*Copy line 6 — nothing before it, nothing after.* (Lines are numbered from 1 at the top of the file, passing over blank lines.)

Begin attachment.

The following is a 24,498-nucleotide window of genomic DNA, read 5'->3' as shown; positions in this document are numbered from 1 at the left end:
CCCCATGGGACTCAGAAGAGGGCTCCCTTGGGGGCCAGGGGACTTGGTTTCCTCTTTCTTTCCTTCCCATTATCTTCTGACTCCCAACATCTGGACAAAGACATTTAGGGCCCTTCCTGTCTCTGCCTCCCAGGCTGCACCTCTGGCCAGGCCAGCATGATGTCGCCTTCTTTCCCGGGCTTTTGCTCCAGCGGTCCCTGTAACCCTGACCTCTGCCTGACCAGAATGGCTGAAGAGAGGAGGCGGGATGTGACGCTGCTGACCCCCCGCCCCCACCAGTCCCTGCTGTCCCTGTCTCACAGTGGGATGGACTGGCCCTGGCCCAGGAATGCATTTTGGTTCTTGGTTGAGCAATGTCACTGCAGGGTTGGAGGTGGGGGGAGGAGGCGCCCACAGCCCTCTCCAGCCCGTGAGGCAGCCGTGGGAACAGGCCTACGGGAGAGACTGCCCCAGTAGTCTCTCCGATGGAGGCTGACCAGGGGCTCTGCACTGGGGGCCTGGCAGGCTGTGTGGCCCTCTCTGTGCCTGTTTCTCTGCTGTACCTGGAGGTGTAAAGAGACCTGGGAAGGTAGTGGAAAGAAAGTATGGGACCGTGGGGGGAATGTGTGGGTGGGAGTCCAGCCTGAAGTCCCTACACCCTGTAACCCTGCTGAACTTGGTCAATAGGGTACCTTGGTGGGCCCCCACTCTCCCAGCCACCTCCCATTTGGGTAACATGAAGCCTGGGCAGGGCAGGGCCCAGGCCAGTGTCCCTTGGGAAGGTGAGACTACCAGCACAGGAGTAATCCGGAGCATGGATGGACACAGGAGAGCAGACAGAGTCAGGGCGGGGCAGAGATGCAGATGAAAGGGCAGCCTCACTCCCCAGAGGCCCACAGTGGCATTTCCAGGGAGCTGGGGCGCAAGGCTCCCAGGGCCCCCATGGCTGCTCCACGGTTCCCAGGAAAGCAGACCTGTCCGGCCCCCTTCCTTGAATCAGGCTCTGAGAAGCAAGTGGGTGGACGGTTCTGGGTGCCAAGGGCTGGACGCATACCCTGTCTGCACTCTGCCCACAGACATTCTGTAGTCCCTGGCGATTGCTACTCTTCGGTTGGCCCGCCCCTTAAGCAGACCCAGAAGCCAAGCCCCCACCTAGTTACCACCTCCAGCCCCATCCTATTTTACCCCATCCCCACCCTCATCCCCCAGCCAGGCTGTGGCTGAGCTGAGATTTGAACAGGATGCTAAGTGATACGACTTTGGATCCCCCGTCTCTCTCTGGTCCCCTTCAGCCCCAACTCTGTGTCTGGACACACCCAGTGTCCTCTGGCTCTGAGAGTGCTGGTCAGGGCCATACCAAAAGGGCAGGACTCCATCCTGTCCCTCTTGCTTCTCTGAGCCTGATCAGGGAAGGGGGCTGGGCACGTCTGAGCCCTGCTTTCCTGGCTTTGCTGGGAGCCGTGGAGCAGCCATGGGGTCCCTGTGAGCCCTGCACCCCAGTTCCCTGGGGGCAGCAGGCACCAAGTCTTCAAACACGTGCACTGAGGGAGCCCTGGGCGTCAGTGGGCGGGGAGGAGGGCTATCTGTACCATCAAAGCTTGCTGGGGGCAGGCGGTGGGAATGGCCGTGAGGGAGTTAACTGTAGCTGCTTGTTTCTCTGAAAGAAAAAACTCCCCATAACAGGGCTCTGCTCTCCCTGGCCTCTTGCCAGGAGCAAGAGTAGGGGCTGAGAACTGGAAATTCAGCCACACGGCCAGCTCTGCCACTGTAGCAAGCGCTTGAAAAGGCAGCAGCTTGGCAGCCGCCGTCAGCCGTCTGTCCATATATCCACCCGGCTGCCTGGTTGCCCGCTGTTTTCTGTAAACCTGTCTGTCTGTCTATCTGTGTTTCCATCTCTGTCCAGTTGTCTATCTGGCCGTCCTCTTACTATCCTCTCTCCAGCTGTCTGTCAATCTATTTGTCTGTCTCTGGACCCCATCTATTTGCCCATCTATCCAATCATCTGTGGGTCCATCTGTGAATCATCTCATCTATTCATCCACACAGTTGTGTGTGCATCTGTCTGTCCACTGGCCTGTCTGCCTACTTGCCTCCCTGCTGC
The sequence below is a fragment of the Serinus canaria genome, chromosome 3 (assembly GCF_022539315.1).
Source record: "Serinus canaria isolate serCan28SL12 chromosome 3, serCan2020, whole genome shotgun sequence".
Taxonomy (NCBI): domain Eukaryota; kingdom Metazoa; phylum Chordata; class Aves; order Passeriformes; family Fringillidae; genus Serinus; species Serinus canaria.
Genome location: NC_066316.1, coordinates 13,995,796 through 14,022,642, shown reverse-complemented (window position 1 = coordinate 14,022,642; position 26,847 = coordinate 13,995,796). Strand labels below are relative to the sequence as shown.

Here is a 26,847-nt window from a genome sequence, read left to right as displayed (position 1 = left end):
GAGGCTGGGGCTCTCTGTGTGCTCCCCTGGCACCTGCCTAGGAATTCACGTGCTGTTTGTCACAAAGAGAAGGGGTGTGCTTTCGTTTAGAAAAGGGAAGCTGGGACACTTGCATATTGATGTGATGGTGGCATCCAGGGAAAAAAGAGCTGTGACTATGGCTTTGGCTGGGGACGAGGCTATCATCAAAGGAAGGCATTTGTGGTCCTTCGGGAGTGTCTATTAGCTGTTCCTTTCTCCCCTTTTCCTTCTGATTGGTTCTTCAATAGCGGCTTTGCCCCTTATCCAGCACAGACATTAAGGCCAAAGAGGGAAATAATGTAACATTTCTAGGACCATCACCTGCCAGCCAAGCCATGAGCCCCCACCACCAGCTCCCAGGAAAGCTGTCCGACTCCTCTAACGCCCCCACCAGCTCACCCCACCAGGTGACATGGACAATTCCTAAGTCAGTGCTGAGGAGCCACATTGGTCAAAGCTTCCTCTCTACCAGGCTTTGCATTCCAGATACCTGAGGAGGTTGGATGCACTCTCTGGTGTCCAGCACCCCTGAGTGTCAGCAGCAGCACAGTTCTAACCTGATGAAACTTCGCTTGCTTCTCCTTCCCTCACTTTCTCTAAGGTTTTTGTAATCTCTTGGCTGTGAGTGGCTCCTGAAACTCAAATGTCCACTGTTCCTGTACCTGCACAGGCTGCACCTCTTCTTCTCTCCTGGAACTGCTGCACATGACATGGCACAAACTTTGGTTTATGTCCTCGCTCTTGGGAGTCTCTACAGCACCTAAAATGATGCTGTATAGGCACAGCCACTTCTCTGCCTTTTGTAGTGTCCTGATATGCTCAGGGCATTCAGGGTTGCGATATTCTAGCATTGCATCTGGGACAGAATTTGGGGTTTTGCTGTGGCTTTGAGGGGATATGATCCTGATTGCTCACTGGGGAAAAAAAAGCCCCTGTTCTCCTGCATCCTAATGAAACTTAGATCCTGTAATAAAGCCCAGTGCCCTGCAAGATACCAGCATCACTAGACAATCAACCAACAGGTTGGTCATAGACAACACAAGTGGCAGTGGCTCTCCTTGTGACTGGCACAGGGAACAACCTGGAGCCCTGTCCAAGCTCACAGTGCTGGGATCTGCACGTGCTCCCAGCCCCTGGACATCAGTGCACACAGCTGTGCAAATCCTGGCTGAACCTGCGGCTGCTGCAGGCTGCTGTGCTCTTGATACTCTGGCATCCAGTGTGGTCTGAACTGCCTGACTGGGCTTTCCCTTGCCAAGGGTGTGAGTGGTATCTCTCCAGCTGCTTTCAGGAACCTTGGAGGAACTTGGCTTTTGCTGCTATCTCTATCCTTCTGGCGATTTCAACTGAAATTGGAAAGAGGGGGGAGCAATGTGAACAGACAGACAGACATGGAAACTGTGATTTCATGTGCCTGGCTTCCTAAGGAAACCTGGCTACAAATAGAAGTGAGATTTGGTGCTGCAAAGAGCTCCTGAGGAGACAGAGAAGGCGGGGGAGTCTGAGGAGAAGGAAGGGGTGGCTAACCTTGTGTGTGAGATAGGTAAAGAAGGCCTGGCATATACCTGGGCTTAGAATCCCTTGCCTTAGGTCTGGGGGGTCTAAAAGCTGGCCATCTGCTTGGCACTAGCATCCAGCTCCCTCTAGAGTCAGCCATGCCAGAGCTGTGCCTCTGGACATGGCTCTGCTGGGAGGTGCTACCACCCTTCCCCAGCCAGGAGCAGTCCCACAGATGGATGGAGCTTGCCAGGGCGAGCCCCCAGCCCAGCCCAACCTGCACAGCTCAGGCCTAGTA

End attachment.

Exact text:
Genome location: NC_066316.1, coordinates 13,995,796 through 14,022,642, shown reverse-complemented (window position 1 = coordinate 14,022,642; position 26,847 = coordinate 13,995,796). Strand labels below are relative to the sequence as shown.